Tuesday, November 18, 2008

Carving The Bird

I've written before about the dry brining technique we have used for the past two years for our Thanksgiving turkey, which results in the best turkey you have ever tasted. I've also made some mention of the technique we use for carving the bird, which works wonders with the moist and flavorful dry brined turkey. Well, the Los Angeles Times website still has its carving technique on-line, illustrated step-by-step instructions for your ease of learning.

What I love about this carving technique is that it expertly handles each piece of the big bird and results in the most wonderful distribution of the golden brown skin. This is particularly the case with regards to the breast. You cleave each breast in whole from the bone, removing one gigantic piece of moist meat, wrapped in golden skin. Then you cut the breast crosswise, creating these luscious skin-wrapped medallions of white meat. When you cut a breast the normal way, along the side of the bird, you get one slice with a lot of skin and little meat and then a lot of slices with lots of meat and little skin; the cross-cut method distributes the skin evenly slice to slice.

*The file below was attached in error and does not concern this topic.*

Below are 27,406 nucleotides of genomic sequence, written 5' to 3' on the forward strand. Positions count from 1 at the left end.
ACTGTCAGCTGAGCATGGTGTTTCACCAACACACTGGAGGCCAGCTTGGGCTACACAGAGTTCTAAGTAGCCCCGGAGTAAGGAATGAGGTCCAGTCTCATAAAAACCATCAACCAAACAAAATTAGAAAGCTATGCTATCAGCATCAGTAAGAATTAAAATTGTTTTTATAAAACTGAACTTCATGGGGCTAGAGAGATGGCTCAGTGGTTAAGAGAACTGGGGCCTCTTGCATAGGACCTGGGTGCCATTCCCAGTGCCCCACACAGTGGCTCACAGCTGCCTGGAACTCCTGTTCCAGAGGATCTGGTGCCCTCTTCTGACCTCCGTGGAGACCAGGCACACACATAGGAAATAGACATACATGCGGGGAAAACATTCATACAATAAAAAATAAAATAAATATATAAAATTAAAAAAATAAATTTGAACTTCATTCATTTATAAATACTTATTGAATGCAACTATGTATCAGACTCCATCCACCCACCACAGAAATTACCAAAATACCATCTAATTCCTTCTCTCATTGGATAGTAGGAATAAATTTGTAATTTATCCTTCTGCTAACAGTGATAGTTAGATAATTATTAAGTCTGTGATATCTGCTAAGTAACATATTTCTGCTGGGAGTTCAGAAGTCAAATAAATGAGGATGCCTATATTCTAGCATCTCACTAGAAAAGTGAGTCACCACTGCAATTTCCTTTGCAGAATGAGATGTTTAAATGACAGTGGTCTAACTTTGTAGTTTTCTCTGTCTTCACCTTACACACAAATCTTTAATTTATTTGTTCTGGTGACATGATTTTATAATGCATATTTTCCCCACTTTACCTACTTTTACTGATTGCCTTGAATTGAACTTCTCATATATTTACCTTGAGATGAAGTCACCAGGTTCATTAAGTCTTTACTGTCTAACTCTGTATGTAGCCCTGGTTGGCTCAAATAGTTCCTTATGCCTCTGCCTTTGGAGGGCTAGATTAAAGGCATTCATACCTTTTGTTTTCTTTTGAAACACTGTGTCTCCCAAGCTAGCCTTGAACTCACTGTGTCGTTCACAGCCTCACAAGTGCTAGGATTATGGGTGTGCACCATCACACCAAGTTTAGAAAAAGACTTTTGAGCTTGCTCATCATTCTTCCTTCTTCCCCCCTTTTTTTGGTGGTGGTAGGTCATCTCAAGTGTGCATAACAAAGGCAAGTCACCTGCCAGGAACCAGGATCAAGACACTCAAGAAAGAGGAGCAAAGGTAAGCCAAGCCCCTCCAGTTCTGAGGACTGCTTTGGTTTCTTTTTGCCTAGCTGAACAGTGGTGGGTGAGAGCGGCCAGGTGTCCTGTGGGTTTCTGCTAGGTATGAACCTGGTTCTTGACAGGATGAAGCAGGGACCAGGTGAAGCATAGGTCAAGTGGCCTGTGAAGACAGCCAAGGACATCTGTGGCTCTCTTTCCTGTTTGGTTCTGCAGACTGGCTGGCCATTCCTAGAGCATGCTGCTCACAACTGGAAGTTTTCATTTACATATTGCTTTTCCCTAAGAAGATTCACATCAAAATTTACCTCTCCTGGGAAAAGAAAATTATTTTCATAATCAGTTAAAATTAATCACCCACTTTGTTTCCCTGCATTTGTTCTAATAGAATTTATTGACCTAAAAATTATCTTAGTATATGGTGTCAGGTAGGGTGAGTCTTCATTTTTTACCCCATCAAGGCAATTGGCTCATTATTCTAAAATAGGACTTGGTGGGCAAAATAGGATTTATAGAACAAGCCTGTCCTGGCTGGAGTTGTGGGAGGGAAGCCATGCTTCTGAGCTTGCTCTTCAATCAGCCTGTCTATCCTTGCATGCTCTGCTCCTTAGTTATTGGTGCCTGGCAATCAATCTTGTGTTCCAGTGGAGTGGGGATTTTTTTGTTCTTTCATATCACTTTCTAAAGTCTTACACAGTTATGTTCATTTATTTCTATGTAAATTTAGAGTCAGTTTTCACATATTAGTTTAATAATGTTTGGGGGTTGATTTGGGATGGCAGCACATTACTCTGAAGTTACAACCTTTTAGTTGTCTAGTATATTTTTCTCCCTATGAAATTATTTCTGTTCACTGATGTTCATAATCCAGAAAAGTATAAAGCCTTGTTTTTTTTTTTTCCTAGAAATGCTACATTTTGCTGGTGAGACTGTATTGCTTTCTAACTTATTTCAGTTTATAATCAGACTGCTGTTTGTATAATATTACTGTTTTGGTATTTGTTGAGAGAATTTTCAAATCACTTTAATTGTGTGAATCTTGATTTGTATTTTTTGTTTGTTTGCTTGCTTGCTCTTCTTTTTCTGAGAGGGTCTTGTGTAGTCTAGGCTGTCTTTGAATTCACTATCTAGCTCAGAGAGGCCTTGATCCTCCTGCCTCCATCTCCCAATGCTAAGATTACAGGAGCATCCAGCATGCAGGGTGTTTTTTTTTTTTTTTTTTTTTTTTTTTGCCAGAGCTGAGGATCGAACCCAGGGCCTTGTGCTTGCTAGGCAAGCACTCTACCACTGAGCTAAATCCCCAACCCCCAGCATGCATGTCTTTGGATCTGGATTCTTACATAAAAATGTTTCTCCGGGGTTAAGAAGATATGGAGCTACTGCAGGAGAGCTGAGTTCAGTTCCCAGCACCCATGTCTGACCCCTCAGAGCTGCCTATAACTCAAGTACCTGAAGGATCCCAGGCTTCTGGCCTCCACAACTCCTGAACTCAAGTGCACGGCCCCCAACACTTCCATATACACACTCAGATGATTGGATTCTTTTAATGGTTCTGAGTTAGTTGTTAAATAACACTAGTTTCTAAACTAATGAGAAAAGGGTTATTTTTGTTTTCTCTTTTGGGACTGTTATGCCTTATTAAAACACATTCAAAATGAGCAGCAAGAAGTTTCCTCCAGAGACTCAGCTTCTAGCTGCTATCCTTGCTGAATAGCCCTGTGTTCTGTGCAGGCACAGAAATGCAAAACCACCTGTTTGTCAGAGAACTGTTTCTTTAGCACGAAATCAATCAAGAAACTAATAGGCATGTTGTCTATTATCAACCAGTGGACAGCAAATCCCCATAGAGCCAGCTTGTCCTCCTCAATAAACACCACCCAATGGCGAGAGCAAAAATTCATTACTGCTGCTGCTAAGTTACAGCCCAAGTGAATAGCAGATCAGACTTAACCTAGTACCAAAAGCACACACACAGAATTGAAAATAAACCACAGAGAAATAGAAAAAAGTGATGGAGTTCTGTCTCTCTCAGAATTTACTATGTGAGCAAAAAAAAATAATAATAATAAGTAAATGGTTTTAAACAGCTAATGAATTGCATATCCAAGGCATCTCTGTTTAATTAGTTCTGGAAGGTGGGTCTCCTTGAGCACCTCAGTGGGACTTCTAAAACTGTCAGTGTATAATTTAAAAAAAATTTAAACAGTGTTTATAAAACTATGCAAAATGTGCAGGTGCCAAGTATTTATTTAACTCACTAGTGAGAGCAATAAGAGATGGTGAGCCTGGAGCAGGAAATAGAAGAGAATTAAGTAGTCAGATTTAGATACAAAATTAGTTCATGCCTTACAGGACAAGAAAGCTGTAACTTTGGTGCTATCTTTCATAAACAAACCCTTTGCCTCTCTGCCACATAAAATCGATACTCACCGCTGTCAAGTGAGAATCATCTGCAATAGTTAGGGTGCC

My wife and I were talking about this this morning, it's almost time to buy our bird, and we both mentioned how we look so forward to cooking the Thanksgiving meal now because 1) the recipe is easy and foolproof, and 2) the carving method makes it even better.

If you are a sandwich kind of person, you might not like this carving method as it does not create those thin, dry tasteless slices you are used to eating the day after Thanksgiving. On the other hand, you may find that you can live without that just fine.

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